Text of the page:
College’s integrated approach to teaching science sees positive results

When the competition is calling to ask how you're doing something, chances are pretty good that you're doing it right.

As the College of Science's integrated science curriculum enters its third year in 2013-14, word of its new teaching approach has spread through the nation's academic circles. Universities, including Yale, have contacted Virginia Tech for information about the program and how best to implement similar ones.

   

From left, sophomores Adam Mills, Mark Brown, and Meg Gisonda compile and analyze results of their experiments during a lab in Derring Hall. Students compile and analyze results of their experiments during a lab in Derring Hall. From left are Adam Mills, a sophomore from Princeton, W.V., majoring in physics; Mark Brown, a sophomore from Herndon, Va., majoring in physics; and Meg Gisonda, a sophomore from Staten Island, N.Y., majoring in biological sciences.

"It was pretty obvious to us that we needed a different way to introduce students to the basic sciences if we wanted them to be integrated, interdisciplinary scientists," said University Distinguished Professor in Biological Sciences John Tyson, who led the effort to develop the program. "So we designed this integrated science curriculum for the students, and when the dean heard about our idea, he was very enthusiastic about it and asked if the program could be a route to any major within the college of science."

Integrated vs. traditional

Students enrolled in the new curriculum, referred to as ISC within the college, receive a much different classroom and lab experience than those taking traditional introductory courses.

"The ISC labs are designed around the hot topics that everyone reads about in the newspaper or online, or what we call 'grand challenges' of science," said Tim Long, professor of chemistry and associate dean of research and international outreach for the College of Science. "The experiments show students that within those grand challenges they need biology, chemistry, physics, mathematics, and statistics. They need all of these disciplines to come together to solve a series of experiments."

In a traditional lab, for example, students needing to determine a melting point or a property would use the associated analytical tools and provide interpretation of the data. At the end of the lab, their report would describe how they determined the melting point and how they analyzed the data.

In an ISC lab, determining the melting point or a property becomes a component within a bigger challenge that may take four to five weeks to complete. Students learn how that melting point affects and relates to other experiments as they attempt to solve a larger problem.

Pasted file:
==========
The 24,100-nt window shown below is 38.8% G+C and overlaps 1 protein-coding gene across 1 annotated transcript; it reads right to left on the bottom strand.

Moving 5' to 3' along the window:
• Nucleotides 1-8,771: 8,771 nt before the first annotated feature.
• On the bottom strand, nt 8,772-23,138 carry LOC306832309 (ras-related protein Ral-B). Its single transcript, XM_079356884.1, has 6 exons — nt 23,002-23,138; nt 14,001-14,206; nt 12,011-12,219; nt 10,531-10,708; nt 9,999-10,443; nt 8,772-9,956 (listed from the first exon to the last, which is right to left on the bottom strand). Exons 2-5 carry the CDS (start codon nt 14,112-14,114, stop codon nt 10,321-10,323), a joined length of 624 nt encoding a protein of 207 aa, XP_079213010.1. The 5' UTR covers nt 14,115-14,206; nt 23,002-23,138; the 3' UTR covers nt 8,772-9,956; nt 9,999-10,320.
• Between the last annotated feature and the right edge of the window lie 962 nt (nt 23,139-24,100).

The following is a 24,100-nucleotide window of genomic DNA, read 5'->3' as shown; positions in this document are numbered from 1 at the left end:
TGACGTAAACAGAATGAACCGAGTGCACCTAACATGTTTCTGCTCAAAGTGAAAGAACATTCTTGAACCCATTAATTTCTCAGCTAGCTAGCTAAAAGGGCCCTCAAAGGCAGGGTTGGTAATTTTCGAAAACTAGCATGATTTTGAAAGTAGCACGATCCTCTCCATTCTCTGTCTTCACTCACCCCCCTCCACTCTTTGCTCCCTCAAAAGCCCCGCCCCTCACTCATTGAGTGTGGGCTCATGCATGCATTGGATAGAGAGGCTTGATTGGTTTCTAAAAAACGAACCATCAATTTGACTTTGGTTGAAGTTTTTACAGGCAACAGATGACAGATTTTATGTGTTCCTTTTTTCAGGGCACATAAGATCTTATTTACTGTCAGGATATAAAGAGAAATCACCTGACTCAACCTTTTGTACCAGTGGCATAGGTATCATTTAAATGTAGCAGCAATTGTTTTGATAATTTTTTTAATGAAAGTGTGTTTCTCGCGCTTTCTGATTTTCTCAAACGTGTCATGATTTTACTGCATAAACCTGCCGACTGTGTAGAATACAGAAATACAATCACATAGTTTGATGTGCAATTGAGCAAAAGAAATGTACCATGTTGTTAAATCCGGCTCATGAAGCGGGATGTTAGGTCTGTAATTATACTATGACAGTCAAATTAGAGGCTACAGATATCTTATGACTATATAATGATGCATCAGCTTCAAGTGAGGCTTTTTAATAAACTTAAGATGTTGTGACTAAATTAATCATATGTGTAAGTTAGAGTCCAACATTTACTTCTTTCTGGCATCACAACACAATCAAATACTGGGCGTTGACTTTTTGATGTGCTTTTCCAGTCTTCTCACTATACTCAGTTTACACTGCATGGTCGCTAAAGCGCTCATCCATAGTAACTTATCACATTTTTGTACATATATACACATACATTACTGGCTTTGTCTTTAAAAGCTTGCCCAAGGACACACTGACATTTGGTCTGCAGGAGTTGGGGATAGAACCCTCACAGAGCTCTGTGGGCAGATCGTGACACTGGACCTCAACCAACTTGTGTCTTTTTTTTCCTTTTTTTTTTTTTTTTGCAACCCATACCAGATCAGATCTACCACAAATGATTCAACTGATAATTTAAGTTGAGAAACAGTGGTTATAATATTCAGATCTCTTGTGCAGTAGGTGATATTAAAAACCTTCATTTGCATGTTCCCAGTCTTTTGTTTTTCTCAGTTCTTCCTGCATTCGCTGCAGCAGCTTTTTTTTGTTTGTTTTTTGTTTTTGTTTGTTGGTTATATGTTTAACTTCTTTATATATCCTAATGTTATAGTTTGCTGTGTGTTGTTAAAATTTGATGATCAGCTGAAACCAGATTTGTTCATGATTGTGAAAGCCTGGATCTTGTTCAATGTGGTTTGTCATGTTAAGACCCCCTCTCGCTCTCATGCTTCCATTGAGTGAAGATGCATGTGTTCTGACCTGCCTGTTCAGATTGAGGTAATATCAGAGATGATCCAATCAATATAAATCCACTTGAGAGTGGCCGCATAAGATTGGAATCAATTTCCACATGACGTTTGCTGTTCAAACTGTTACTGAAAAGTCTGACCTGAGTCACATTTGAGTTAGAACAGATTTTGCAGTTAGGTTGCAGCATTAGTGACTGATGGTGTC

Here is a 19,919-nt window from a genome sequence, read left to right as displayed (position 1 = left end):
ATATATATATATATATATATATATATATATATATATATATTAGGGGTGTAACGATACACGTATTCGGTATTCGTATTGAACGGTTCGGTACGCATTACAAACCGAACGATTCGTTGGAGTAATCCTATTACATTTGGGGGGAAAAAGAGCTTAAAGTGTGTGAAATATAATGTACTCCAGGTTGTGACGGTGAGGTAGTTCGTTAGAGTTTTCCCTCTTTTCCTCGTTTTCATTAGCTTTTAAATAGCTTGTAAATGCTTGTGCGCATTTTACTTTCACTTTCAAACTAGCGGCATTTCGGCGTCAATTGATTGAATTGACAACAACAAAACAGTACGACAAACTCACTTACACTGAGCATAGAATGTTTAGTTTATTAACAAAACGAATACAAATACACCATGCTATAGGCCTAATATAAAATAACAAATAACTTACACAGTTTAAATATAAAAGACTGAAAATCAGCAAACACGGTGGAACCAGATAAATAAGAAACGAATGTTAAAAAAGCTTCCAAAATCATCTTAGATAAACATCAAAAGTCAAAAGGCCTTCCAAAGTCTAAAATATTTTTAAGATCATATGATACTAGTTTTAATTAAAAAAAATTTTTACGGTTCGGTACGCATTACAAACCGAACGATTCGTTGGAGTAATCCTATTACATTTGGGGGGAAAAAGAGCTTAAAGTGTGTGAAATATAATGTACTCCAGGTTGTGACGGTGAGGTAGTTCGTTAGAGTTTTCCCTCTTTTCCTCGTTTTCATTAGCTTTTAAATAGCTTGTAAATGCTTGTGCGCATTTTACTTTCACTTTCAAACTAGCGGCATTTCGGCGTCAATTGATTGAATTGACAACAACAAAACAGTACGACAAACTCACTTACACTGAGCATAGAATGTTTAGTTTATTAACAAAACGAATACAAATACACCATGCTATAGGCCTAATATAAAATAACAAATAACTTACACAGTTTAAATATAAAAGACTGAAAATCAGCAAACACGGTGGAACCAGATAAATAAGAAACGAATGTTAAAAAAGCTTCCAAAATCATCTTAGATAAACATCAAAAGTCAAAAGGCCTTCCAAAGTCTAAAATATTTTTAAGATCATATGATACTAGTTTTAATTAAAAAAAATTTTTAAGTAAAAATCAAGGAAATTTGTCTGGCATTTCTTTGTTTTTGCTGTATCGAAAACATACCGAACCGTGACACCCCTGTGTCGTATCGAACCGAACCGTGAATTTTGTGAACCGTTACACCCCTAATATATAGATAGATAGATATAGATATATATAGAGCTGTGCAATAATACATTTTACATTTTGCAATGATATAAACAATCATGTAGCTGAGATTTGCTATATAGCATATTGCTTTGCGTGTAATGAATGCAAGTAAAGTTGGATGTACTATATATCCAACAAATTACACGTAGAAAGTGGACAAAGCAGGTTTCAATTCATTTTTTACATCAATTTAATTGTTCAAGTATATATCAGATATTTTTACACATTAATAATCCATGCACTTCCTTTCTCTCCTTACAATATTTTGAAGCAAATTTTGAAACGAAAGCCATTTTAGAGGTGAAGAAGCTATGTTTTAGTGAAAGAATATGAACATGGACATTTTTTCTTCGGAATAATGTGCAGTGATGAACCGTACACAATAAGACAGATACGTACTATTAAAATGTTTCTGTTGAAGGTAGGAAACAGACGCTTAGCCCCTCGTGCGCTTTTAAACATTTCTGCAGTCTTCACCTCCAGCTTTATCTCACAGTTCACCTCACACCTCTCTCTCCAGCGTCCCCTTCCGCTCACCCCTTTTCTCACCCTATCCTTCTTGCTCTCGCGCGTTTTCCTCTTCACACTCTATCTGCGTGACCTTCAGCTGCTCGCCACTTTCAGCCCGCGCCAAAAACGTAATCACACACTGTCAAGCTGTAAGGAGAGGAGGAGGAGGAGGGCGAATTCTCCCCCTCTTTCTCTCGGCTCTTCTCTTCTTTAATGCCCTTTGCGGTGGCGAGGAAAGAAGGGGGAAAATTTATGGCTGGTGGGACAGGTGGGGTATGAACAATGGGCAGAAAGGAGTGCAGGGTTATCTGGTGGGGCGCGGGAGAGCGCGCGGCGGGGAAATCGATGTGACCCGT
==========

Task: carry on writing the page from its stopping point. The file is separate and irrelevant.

Meg Gisonda examines samples she's prepared with Asem Abdulahad, a doctoral associate who leads one of the integrated science program's labs. Meg Gisonda examines samples she's prepared with Asem Abdulahad, a doctoral associate who leads one of the integrated science program's labs.

Each semester involves a six-credit lecture portion coupled with a two-credit lab. The lecture portion meets five days a week for 75 minutes and the labs are twice weekly for three hours. And just as the ISC labs differ from traditional labs, so do the lectures.

"We try to keep the students actively involved during the lectures," Tyson said. "We don't just show them how to work the examples and then send them off to do their homework. We use an active learning approach in which the students have to participate in the lecture."

Development of the curriculum

With support from Dean Lay Nam Chang, faculty members identified unifying themes across three or four different courses in basic science and mathematics. Then they developed a curriculum that would meet accreditation criteria and satisfy the requirements of diverse science departments.

After nearly a year of development, the program was introduced in fall 2011.

The integrated science curriculum is designed for any student, but it specifically appeals to students who are passionate about science, such as Adam Mills, a rising junior from Princeton, W.Va., majoring in physics.

"I always thought that science should be taught in an integrated way," Mills said. "I took all the sciences in high school, and by my junior and senior years, I could see how one thing applied to another, like physics into chemistry and further on into biology."

Mills completed the ISC in spring 2013 and, like other students to follow, earned the equivalent of one year each of biology, chemistry, and physics; three semesters of mathematics; and one semester of statistics.

Look to the future